Enhancing Classroom Participation
Astor Mental Health Clinician (MHC), Ana was assigned a consultation with a 6th-grade special education classroom that had been identified as being particularly difficult to manage and whose teachers were having consistent difficulties engaging students and implementing intervention strategies.
Ana engaged the classroom with the support of the school administration and guidance department.
Upon first encountering the classroom, Ana observed students:
- Throwing chairs and desks
- Fighting, yelling and climbing classroom walls
- Disregarding instruction and playing computer games
- Unable to participate in physical education due to safety concerns
After three structured observations, Ana met with the classroom team for a feedback session. The teachers were eager to hear what was observed – but focused on student’s difficulties, probed for diagnoses and medical treatment, and various ways to “fix” the children.
Ana was able to shift the conversation to a discussion on behavior as a communication skill, and looking for ways to empower and teach students.
Given a new lens, the teachers were motivated to utilize new strategies in the classroom which now include:
- Behavioral goals and objectives co-created by teachers and students with a daily review.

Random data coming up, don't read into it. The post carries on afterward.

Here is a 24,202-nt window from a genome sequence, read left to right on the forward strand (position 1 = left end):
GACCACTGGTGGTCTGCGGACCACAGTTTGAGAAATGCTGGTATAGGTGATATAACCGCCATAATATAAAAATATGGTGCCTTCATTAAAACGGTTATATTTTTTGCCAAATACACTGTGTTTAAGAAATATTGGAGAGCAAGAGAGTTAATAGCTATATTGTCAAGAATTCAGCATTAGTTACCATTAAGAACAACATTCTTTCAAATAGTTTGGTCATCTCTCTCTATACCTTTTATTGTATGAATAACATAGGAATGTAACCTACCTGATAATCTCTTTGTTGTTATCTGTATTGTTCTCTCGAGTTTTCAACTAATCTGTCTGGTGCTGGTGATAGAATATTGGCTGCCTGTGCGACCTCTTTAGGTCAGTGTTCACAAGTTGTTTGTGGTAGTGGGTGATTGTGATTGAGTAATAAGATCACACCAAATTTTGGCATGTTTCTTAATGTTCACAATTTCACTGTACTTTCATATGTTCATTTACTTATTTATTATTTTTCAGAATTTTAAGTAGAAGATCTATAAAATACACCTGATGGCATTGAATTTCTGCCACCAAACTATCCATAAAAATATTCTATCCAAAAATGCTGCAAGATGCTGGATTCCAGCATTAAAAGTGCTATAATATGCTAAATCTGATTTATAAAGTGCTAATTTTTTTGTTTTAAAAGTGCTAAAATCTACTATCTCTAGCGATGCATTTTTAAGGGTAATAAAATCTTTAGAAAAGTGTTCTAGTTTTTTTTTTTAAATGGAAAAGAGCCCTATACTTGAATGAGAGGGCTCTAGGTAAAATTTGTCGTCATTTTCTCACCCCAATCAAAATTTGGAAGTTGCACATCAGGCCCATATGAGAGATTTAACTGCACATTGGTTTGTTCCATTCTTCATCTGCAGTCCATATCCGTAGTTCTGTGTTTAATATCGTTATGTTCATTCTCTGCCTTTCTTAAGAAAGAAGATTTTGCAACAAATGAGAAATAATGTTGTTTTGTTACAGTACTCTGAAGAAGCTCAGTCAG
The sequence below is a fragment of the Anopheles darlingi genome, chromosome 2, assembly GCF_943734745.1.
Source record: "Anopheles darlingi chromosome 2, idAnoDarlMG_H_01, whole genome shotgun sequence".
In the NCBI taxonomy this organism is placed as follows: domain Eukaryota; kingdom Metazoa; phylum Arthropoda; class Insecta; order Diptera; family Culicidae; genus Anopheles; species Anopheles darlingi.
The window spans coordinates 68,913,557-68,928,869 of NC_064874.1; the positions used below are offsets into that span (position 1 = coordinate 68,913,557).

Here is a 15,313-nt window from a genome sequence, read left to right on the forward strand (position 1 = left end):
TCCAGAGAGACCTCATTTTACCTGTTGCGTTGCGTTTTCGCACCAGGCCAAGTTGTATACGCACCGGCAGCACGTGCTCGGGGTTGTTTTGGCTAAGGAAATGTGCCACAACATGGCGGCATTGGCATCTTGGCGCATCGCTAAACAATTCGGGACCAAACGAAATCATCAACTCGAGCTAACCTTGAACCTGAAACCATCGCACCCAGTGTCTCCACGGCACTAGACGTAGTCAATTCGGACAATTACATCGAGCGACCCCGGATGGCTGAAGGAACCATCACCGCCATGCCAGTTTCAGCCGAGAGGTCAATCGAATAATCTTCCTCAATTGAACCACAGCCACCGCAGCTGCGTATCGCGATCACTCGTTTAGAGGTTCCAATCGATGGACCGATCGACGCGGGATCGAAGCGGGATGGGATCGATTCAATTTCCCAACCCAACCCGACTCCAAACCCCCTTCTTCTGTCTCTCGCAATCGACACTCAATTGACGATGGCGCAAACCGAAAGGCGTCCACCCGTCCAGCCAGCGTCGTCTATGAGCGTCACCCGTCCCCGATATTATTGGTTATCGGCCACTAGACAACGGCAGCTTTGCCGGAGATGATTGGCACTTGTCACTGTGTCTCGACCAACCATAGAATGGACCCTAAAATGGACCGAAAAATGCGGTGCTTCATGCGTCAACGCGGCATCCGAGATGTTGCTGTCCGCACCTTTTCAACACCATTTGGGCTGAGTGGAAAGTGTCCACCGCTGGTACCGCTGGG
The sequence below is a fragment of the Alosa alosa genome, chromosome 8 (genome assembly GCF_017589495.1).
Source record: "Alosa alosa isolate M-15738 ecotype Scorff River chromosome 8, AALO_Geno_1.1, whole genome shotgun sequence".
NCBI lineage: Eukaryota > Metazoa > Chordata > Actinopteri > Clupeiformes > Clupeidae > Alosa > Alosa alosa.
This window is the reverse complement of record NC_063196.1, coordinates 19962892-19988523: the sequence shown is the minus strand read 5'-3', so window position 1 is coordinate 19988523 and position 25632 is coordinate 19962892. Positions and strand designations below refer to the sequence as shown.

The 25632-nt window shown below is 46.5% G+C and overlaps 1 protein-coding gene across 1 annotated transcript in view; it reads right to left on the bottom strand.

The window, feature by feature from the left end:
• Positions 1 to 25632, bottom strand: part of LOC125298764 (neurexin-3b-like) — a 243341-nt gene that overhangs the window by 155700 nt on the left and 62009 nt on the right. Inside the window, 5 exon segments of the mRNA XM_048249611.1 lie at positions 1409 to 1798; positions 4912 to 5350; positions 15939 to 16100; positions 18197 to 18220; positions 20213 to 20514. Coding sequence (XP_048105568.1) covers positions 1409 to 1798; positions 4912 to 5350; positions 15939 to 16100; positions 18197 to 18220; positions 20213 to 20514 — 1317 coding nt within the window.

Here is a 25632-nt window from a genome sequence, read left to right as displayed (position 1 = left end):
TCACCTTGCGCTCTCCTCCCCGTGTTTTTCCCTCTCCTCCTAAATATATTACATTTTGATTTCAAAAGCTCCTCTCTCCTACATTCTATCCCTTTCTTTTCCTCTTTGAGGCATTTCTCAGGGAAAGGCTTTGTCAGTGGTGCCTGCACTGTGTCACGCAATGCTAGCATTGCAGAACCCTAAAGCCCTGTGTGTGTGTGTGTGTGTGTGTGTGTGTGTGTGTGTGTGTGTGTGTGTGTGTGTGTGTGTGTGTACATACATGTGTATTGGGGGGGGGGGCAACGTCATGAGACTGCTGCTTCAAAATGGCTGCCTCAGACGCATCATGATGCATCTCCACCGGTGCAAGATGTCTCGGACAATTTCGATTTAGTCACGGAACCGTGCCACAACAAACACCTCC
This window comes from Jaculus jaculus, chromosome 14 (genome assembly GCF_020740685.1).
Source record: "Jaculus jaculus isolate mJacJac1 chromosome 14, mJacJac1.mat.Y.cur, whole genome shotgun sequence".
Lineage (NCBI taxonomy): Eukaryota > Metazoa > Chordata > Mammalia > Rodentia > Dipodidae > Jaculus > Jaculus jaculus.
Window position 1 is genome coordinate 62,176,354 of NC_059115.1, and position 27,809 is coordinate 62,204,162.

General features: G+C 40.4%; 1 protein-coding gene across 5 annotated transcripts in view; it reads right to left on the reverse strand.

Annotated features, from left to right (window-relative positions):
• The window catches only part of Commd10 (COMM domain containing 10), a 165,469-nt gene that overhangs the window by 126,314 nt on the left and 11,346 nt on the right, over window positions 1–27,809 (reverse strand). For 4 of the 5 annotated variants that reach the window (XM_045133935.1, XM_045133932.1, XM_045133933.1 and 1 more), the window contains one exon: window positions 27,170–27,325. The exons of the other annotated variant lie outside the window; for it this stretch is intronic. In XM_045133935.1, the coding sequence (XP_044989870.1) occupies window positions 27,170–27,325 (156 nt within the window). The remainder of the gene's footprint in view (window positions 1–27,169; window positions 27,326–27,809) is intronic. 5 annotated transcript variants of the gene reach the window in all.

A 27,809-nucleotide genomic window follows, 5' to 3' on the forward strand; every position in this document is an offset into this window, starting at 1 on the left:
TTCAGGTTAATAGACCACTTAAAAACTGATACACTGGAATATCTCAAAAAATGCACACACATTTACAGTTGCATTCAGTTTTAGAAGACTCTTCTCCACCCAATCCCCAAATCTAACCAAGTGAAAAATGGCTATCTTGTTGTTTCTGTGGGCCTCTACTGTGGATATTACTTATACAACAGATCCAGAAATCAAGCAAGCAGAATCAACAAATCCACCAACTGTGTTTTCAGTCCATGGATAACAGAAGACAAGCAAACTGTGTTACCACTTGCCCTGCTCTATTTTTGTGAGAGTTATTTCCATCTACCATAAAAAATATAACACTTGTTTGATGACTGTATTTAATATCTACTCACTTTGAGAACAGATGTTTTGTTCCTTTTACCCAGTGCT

- Utilizing developmentally appropriate language and concise verbal/written expectations for the students. Students practicing skills like asking for assistance or time away from the classroom. Academic tasks were split into smaller units which students could better tolerate and attend to.
- Individual and group contingencies were developed with students reinforcing new behaviors and methods.
Since the implementation of these strategies, there has been a notable decrease in aggression in the classroom. Fights have decreased by approximately 60% and the class is now engaged in physical education.
Class and homework have been completed more consistently, and it has been observed that students are more readily asking for help when they require assistance.
The classroom staff report increased satisfaction not only related to their academic work with students, but greater success in engaging their classroom as a whole. Substantial gains were made in a short period of time and sustained during the year through booster interventions, group discussions, and ongoing consultation.